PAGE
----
A British multinational seeks to overthrow a vicious dictator in central Africa. It hires a band of (largely aged) mercenaries in London and sends them in to save the virtuous but ... See full summary »
Andrew V. McLaglen
Beau, John, and Digby Geste are three inseparable, adventurous brothers who haven been adopted into the wealthy household of Lady Brandon. When money in the uppercrust household grows tight... See full summary »
Set during the grand, sweeping Napoleonic age, an officer in the French army insults another officer and sets off a life-long enmity. The two officers, D'Hubert and Feraud, cross swords ... See full summary »
After losing his bride in a Luftwaffe air raid, bomber pilot Forrester becomes a solitary killing machine, who doesn't care whether he dies. The reckless Canadian pilot is both admired and ... See full summary »
In 1807, Captain Horatio Hornblower leads his ship the HMS Lydia on a perilous voyage around Cape Horn and into the Pacific. The men, even his officers, don't know exactly where he is leading them. England is at war with Napoleon and everyone wonders why they have been sent so far from the action. They eventually arrive on the Pacific coast of Central America where the HMS Lydia has been sent to arm Don Julian Alvarado, who is planning an attack against France's Spanish allies on the North American continent. The hope is that Alvarado's forces will require the French to divert some of their military resources to North American defense in the aid of their Spanish allies. He arrives to learn that a Spanish Galleon is en route and he no sooner captures it and hands it over to Alvarado that he learns the Spanish are now England's allies and he must take it from Alvarado. He also gets a very comely passenger in the form of Lady Barbara Wellesley, sister of the Duke of Wellington. The ... Written by
The rights to the novel were originally acquired by Warners with Errol Flynn in mind, but after the financial failure of Adventures of Don Juan (1948) and growing difficulties with the actor, he was not cast. Warners was already building up Burt Lancaster as its new swashbuckler, but the role of a British sea captain seemed out of his range, so Gregory Peck was ultimately cast. See more »
In the Lydia's battle with the Natividad, the main topgallant staysail (top sail, middle mast) on the Lydia vanishes early in the battle. We can tell because the sail in front of it on the foremast is shot down. Later in the battle, the Natividad fires at the rigging, and then the main topgallant staysail is shot down. Also in the later shot the top sail on the foremast briefly reappears. Then still later, both sails reappear for a shot of the Lydia sailing, and then they disappear again as the Lydia closes in to destroy the Natividad. See more »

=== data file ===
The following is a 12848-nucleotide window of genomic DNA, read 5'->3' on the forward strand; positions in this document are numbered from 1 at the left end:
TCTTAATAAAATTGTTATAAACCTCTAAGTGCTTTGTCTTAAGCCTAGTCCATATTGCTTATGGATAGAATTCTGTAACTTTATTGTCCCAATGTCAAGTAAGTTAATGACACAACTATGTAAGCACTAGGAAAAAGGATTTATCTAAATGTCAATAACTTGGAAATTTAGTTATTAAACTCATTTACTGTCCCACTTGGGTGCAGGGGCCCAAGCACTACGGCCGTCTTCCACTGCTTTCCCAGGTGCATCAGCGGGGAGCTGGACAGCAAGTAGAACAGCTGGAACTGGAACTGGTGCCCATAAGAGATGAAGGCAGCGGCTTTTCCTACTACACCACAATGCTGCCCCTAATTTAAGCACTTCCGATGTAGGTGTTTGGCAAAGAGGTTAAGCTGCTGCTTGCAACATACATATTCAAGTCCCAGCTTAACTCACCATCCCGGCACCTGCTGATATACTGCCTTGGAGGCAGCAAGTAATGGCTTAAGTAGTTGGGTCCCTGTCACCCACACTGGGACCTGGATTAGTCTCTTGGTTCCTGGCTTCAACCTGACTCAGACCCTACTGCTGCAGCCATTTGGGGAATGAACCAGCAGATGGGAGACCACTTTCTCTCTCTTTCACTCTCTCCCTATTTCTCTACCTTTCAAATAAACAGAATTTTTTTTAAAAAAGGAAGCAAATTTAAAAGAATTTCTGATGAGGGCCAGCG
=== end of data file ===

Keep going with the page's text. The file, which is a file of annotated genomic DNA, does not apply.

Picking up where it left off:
In the year Eighteen Hundred and Seven, a small ship of the Royal Navy set sail from England for a secret destination. With five million French and Spanish soldiers poised on the Continent under Napolean, nothing could save England from invasion except her 300 ships. HMS Lydia was soon far beyond battle-charged Europe. Under the most secret of sealed orders, she sailed for southern waters, fought her way around the Horn... headed north again into the Pacific. For seven months, she ...
See more »
It's unfair that Raoul Walsh's name is labeled by the books as a second-level filmmaker in relation with, say, a Ford or a Hawks. He was an extraordinary crafted and prolific director, capable of incorporating standard studio material into his own personal worldview. `Captain Horatio Hornblower' is full of little moments that exceed any genre limitation. These `sparkles of Truth' may be the tracking shot along the empty room while Peck reads the letter of his deceased wife, or when Virginia Mayo kisses the youngster the way his mother used to did. So the adventure film becomes something bigger than life, just as `White Heat' used of the conventions of the gangster film to turn into metaphysics, or `Colorado Territory' departed the western into the depths of existentialism. This film is enjoyable from beginning to end, and it's a clear predecessor of Peter Weir's `Master and Commander', with which it shares a few tone, character and plot elements.
18 of 24 people found this review helpful.
Was this review helpful to you?